There was a time, not long ago, when reports of the unusual were more … unusual. And by that I don’t mean more bizarre, just less frequent. Americans, and people the world over were confronted far less often by stories ranging from the out of the ordinary to the downright hard to believe or outlandish. When a news report or, heck, even a flimsy-but-widely-circulated rumor of something fantastical came along, it stood out. As well such things should.
These days, wild claims tend to be less noteworthy — simply because there are so many more of them widely spread throughout our culture on a 24/7 basis thanks to media of all kinds, but especially online and specifically through social media. Some of these are just odd stories, some consist of slanted disinformation campaigns and others are in the vein of full-fledged “fake news,” often courtesy of Russians we’re told.
Before going any further, this isn’t some grumpy editor’s column bemoaning ways the internet has contributed to the creation and spread of hooey in the guise of useful information, though that’s a worthy enough topic. It’s a column about the decline, reported in various places throughout the year so far, in UFO sightings — and whether that indicates the once hard to believe has gradually become ho-hum. Any number of reasons for the decline in sightings have been suggested, among them that constant assertions of the “far out” variety have impacted the way people react to the potentially out-of-this-world.
There’s more motivation for someone to report — and for others to disseminate information about — events people are interested in, or view as more than just blips because of their unusual nature. If the public hungers for news of sightings, and expresses interest in theories behind them, there’s an audience. If not, well, perhaps sightings of unidentified objects in the sky become humdrum occurrences all around.
There are other theories, of course, many also having to do with changes in how we consume media, and through media judge what is and isn’t real. Some posit that in an age when everyone has a video recording device in their pocket (in the form of a smartphone), the lack of more convincing evidence on sites like YouTube — again, online — has simply convinced many that UFOs must never have existed in the first place. If Fox Mulder’s truth, so to speak, is “out there” — then where’s the proof?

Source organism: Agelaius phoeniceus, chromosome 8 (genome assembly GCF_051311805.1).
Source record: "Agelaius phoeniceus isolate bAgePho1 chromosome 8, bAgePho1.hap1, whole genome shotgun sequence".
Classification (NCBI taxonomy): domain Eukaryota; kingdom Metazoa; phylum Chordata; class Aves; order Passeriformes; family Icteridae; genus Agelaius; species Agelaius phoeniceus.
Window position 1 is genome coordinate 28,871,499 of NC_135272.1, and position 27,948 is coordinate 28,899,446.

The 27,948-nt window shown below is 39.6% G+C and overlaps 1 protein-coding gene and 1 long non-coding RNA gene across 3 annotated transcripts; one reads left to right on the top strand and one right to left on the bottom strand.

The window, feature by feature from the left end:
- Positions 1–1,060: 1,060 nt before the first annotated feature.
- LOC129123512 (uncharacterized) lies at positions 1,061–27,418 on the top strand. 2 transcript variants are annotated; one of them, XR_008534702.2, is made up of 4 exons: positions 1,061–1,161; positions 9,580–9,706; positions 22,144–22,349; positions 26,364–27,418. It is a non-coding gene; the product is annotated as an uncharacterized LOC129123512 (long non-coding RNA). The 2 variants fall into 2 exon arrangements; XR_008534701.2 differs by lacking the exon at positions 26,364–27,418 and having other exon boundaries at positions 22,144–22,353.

Others simply point out that there have always been cyclical spikes in UFO sighting reports, followed by periods of decline. Groups that log sightings have indeed seen a significant drop since 2014, but whether that trend continues or is simply a longer-than-usual period of decline between spikes remains, appropriately, “unknown.” We’ll see.
We may be better positioned here to gauge general interest in UFOs than just about any place. When one sees the numbers from the UFO Festival, and sees the success of new UFO-themed tourist events like the crash-site tours launched last year, it’s a bit hard to believe that people have simply moved on from this sort of thing.
But it’s not unbelievable at all that the way people consume media today — and the ways many manipulate information, especially on social media — is gradually moving the line for some between what is and isn’t believable, what is and isn’t noteworthy. What happens when the threshold determining what’s outlandish keeps being raised higher? Regardless of whether that has anything to do with a decline in UFO sightings, it’s a question we should all consider.
The information/misinformation onslaught makes it more difficult than ever, but also more important than ever to carefully consider the things we see and hear, apply reason and separate what’s real from bunk. What’s important from what isn’t.
After all, what’s more worrisome than an outlandish, unbelievable (possibly dangerous) event taking place, be it in the skies or elsewhere? Try an outlandish, unbelievable (possibly dangerous) event no one thinks is a big deal.
That’s more frightening than just about anything — even a flying saucer.
John Dilmore is editor of the Roswell Daily Record. He can be reached at email@example.com. The views expressed in this column are those of the author.